By Sarah Mouser, CFP®, CTS™, CES™, Director of Financial Planning

When a loved one dies, the many details that need to be taken care of can be emotionally overwhelming. This checklist is intended to be a resource of items that may need to be attended to, both immediately and in the near future.

Immediately

The first step is to determine whether the decedent made their wishes known, either verbally or in writing, regarding funeral or memorial service arrangements.

Contact a funeral home or memorial society
Tell friends and family what the plans are. Ask them to help you contact people.

Determine costs
Determine if all or part of the decedent’s funeral costs have been prepaid. There may be documents the decedent kept or ask the funeral home. Also, check with the cemetery to see if the decedent paid for a plot or burial insurance.

Create an obituary
Submit an obituary to the decedent’s local paper(s). You may want to include a charitable organization for donations if that is preferred over flowers.

Track donations and gifts received
Make a list of everyone who sends donations, flowers, or cards so that acknowledgements can be sent.

Contact the Department of Veterans Affairs (if applicable)
If the decedent was a veteran, their estate may be eligible for certain benefits. Veterans, service members, and their dependents have the option to be buried in a national cemetery at no cost to the family. If a veteran is buried elsewhere and was entitled to receive Veterans Affairs (VA) disability payments up to the time of death, his or her estate can receive an allowance toward burial and funeral expenses. Other benefits may include a ceremonial American flag, headstone, or presidential memorial certificate.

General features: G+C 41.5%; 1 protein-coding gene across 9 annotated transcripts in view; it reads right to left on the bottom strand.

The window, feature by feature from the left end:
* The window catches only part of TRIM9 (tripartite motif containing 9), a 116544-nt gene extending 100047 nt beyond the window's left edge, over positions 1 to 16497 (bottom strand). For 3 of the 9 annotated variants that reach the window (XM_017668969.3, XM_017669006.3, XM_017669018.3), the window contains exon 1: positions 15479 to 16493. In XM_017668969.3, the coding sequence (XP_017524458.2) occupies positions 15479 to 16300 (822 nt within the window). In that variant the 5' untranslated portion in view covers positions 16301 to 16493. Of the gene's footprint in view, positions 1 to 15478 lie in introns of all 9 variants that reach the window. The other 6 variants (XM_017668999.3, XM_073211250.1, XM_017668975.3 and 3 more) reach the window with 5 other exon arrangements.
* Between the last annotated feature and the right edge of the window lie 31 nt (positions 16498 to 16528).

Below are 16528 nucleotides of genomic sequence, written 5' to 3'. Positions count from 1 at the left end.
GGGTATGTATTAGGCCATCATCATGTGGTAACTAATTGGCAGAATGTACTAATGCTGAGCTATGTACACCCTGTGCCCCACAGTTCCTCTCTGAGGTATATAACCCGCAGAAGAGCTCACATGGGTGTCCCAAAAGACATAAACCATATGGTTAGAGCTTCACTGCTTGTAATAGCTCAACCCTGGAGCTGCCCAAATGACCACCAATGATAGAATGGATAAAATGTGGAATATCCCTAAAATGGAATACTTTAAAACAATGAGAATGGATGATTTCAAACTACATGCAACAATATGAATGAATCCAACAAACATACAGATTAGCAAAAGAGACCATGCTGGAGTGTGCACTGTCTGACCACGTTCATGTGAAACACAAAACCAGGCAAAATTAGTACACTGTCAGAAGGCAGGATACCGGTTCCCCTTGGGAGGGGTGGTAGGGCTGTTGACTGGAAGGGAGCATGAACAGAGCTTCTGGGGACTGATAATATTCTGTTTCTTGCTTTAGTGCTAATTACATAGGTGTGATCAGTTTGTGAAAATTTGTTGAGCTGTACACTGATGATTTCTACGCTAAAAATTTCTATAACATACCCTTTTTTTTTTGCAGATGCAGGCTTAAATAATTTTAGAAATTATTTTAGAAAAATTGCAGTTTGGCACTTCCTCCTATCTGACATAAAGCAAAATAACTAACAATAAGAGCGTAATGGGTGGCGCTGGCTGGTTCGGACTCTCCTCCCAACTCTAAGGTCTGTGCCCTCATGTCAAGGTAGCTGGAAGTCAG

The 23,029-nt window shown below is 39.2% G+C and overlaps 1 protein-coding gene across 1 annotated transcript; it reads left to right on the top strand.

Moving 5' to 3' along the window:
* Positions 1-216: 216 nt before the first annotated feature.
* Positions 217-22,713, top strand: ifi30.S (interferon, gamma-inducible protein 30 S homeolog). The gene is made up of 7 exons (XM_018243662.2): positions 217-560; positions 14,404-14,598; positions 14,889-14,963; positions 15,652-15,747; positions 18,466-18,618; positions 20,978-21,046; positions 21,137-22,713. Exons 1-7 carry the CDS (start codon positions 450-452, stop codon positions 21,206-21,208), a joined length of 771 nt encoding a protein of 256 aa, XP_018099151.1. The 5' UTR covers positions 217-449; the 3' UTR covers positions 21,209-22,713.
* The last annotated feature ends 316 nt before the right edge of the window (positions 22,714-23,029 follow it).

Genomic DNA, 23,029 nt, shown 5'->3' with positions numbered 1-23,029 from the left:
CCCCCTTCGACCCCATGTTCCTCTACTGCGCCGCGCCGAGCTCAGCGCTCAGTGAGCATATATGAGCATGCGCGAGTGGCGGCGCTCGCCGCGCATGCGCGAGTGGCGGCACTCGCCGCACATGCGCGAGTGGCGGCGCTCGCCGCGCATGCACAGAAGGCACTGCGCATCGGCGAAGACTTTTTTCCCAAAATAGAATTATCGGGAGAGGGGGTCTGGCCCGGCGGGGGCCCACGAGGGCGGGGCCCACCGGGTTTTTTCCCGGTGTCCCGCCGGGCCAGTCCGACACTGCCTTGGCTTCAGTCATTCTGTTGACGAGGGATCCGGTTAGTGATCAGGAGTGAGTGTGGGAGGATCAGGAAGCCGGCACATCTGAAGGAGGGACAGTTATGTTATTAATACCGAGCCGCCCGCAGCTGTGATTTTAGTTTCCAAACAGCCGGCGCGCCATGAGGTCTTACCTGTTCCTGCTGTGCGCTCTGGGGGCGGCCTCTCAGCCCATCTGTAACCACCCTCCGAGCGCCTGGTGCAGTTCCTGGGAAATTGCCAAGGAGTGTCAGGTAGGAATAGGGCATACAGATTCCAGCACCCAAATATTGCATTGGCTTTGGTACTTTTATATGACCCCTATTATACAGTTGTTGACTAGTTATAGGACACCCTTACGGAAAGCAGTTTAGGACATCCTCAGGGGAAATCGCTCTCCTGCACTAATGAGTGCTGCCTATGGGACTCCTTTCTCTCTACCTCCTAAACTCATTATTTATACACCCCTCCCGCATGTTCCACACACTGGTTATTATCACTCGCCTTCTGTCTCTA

Secure the decedent’s tangible property (such as silverware, dishes, furniture or artwork)
These items will need to be appraised and distributed according to the decedent’s wishes. This may be a difficult task if the property has already been distributed to various family members.

After the Funeral

There are several financial matters that will need to be taken care of, however you may not need to take these steps immediately. You and your family should take time to grieve; not rushing into long-term decisions. Keep in mind, some issues will have to be dealt with due to legal time periods.

Notify the decedent’s attorney about the death
Organize a meeting to review the will and handle the estate settlement. If interested parties are unable to attend, they can obtain copies of the will.

Find out if there is a will and who was appointed executor
If you are named executor in the will or by the court, contact witnesses to the will or the executor of the estate if someone else has been appointed to that role.

If you are the executor:
Determine the contents of the decedent’s safe deposit box. If there is a safe deposit box, and acquire permission to remove the contents. 90 days or less from date of death is the time limit for the executor to file an inventory and appraisal of the decedent’s assets with the probate court.

Meet with the attorney (or your own attorney) to review the steps necessary to administer the decedent’s estate.
This is known as the probate process.

Bring as much information as possible about finances, taxes and debts.
Do not worry about putting the papers in order first; the lawyer will have experience in organizing and understanding complex financial statements.

Documents you should bring include:
• Copies of the decedent’s death certificate (You can get these from the funeral director, and it is a good idea to get at least 10 to 20 copies)
• Copy of the decedent’s birth certificate
• Your marriage license if the decedent is your spouse
• Financial statements, including those from banks, brokerage houses and insurance agencies
• Other financial documents, including tax forms from prior years, unpaid credit card and utility bills and, mortgage payments